Girl Scout

Carly Nieman, Valpo freshman, is an integrated business and engineering major and was recently chosen as one of ten National Gold Award Girl Scouts for her Gold Award project. The Girl Scouts of America give this highest honor to Girl Scout Seniors and Ambassadors whose Gold Award project demonstrated leadership, had a sustainable impact and addressed a local challenge that is related to a national or global issue.  

“The Girl Scout Gold Award is the highest award a Girl Scout can earn, you can earn it during your four years in high school…  Basically you have to do a project, there’s also like a bronze and silver award for when you are younger, so it’s like that but bigger, and more is added onto it each time. The Gold Award has to be a project that helps someone, is sustainable and will last longer than your reach with the project, or how long you are with it,” Nieman said.

Nieman’s Gold Award project was creating a bilingual book room at a low income school, back home in Kenosha, Wis. The idea for her project arose during the end of her junior year. 

“I was volunteering at my mom’s school, which is EBSOLA Dual Language, and we were cleaning out some closets, and there were a bunch of books in all the closets… and they just weren’t being used. We asked the administration what they were planning on doing with them, and they were like ‘oh nothing, they’re just there,” Nieman said.

Nieman knew people could benefit from and would be able to use the surplus of books. 

“It’s a very low income neighborhood, so my mom had told me that many of the kids didn’t have access to books... and literacy was not prominent in the school community. There were many students that needed extra reading help,” Nieman said. 

There were little to no other opportunities for the kids in that neighborhood to gain access to books.

“Libraries weren’t really close there… the library on wheels didn’t even go to that neighborhood, and the school library, they couldn’t check out books and bring them home- they could only check out like one book, and it had to stay at school, so I was like ‘what the heck, when we were kids we got to take home like seven books’, I don’t know what changed,” Nieman said.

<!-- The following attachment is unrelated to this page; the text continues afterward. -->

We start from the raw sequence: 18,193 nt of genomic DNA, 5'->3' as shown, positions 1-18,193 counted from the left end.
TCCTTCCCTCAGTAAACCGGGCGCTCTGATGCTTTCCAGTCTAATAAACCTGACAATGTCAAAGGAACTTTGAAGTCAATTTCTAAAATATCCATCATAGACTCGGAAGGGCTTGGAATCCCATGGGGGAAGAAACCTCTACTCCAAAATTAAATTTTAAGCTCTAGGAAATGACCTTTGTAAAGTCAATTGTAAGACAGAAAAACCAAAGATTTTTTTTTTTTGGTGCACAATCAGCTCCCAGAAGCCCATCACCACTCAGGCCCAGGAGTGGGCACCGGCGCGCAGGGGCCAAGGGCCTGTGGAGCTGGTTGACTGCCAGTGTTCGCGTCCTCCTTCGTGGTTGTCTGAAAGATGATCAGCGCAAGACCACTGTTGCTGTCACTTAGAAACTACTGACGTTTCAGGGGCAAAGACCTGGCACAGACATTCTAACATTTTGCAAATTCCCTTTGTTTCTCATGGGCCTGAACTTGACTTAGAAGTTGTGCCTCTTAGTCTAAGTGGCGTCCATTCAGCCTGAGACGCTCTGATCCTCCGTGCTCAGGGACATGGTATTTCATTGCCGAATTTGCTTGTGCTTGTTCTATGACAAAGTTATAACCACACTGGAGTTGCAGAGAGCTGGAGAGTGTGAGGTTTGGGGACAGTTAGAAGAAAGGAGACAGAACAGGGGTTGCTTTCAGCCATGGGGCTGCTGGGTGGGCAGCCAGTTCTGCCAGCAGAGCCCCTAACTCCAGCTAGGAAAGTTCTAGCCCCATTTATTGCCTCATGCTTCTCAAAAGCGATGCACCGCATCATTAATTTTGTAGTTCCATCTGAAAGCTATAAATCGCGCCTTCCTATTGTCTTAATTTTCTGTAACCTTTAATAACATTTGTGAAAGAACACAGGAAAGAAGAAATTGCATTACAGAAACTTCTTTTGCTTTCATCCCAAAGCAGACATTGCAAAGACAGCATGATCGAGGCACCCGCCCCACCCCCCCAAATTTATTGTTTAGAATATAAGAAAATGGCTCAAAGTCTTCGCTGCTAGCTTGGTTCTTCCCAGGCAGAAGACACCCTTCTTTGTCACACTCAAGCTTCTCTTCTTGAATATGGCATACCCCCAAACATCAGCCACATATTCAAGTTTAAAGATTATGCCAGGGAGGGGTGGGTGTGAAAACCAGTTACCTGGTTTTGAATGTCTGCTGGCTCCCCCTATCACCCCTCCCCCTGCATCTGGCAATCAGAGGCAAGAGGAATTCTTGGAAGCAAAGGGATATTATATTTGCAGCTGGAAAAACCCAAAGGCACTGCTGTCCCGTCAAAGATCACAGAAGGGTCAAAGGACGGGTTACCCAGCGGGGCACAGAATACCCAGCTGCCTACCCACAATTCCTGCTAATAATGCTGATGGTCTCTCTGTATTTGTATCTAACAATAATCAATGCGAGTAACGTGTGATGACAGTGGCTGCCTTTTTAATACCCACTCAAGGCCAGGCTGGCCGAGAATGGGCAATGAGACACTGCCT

This sparked her project idea for a local solution to the literacy issue nationwide. Nieman began to work on the project the summer before her high school senior year, with the help of her family.

“We decided to make a bookroom, and since it’s a dual language school, they had books in Spanish and English, so we split it up between that. We organized them also by reading level, we had a color coordinated system, and then by languages also, just to make the books accessible for the students to be able to take home and read to improve their literacy scores,” Nieman said. 

The space at the school was more than just a book room and Nieman’s goal of fostering literacy had a bigger reach than just making the books available. 

“The whole room is just an open space for parents. There’s some classes that were held there to teach, I think it was English, to Spanish speaking people. And then also literacy events, they ran some through my project, they did “read by the light”- so all the kids got finger lights, and they got to read books with them, and they got to take books home- which was really cool,” Nieman said.

Nieman’s favorite part of the project was knowing that the kids got to use the room she helped to create. 

“I actually didn’t get to see them use the room, but during all the events and stuff, [when they were] in the room, excited about it, and being able to take some of the books home and just seeing how happy they were, that was really awesome,” Nieman said.

The Girl Scouts’ mission statement is for girls of all ages to build courage, confidence, and character, and girls who make the world a better place. These are the driving forces behind Nieman’s project. Having been in Girl Scouts for many years, Nieman emphasized the impact such a program had on her life, and shared her favorite Girl Scout memory.

“[My favorite part] would probably be cookie sales, for some reason, when we were younger we did a lot of stuff with it, we were crazy. We’d be out there every weekend in front of Walmart, in the sleet, snow, hail, rain, everything, selling cookies, acting stupid, dancing, singing, doing stuff like that. I’d definitely say that that’s like one of my main memories, and one of my favorite things,” Nieman said.

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